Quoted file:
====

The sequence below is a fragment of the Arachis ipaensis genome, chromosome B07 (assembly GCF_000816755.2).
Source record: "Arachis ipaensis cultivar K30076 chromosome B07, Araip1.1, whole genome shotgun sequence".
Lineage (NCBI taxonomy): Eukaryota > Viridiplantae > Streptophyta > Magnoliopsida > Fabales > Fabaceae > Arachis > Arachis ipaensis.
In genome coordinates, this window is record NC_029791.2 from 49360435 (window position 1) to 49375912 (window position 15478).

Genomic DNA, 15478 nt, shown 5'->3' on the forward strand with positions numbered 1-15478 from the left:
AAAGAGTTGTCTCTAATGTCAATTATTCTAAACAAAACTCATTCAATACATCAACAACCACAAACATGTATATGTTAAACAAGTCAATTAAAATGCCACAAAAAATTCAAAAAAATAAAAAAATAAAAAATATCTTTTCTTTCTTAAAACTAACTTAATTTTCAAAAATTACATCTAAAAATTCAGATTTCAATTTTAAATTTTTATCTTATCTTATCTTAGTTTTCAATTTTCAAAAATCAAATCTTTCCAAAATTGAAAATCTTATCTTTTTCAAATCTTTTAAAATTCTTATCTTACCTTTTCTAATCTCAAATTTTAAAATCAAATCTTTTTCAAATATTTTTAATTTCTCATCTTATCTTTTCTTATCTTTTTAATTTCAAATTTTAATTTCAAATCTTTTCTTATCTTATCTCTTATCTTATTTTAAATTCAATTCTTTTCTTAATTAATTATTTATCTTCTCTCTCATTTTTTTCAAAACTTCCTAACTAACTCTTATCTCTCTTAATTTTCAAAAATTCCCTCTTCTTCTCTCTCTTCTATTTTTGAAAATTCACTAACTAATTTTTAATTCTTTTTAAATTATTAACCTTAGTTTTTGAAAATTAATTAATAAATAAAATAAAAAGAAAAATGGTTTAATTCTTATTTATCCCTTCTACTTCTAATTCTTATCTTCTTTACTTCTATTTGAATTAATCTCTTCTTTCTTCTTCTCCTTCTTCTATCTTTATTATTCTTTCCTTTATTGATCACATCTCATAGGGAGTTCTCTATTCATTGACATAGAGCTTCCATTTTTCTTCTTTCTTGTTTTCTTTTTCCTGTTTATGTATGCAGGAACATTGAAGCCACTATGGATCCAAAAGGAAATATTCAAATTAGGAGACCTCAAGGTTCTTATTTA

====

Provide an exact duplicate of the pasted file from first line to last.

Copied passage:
The sequence below is a fragment of the Arachis ipaensis genome, chromosome B07 (assembly GCF_000816755.2).
Source record: "Arachis ipaensis cultivar K30076 chromosome B07, Araip1.1, whole genome shotgun sequence".
Lineage (NCBI taxonomy): Eukaryota > Viridiplantae > Streptophyta > Magnoliopsida > Fabales > Fabaceae > Arachis > Arachis ipaensis.
In genome coordinates, this window is record NC_029791.2 from 49360435 (window position 1) to 49375912 (window position 15478).

Genomic DNA, 15478 nt, shown 5'->3' on the forward strand with positions numbered 1-15478 from the left:
AAAGAGTTGTCTCTAATGTCAATTATTCTAAACAAAACTCATTCAATACATCAACAACCACAAACATGTATATGTTAAACAAGTCAATTAAAATGCCACAAAAAATTCAAAAAAATAAAAAAATAAAAAATATCTTTTCTTTCTTAAAACTAACTTAATTTTCAAAAATTACATCTAAAAATTCAGATTTCAATTTTAAATTTTTATCTTATCTTATCTTAGTTTTCAATTTTCAAAAATCAAATCTTTCCAAAATTGAAAATCTTATCTTTTTCAAATCTTTTAAAATTCTTATCTTACCTTTTCTAATCTCAAATTTTAAAATCAAATCTTTTTCAAATATTTTTAATTTCTCATCTTATCTTTTCTTATCTTTTTAATTTCAAATTTTAATTTCAAATCTTTTCTTATCTTATCTCTTATCTTATTTTAAATTCAATTCTTTTCTTAATTAATTATTTATCTTCTCTCTCATTTTTTTCAAAACTTCCTAACTAACTCTTATCTCTCTTAATTTTCAAAAATTCCCTCTTCTTCTCTCTCTTCTATTTTTGAAAATTCACTAACTAATTTTTAATTCTTTTTAAATTATTAACCTTAGTTTTTGAAAATTAATTAATAAATAAAATAAAAAGAAAAATGGTTTAATTCTTATTTATCCCTTCTACTTCTAATTCTTATCTTCTTTACTTCTATTTGAATTAATCTCTTCTTTCTTCTTCTCCTTCTTCTATCTTTATTATTCTTTCCTTTATTGATCACATCTCATAGGGAGTTCTCTATTCATTGACATAGAGCTTCCATTTTTCTTCTTTCTTGTTTTCTTTTTCCTGTTTATGTATGCAGGAACATTGAAGCCACTATGGATCCAAAAGGAAATATTCAAATTAGGAGACCTCAAGGTTCTTATTTA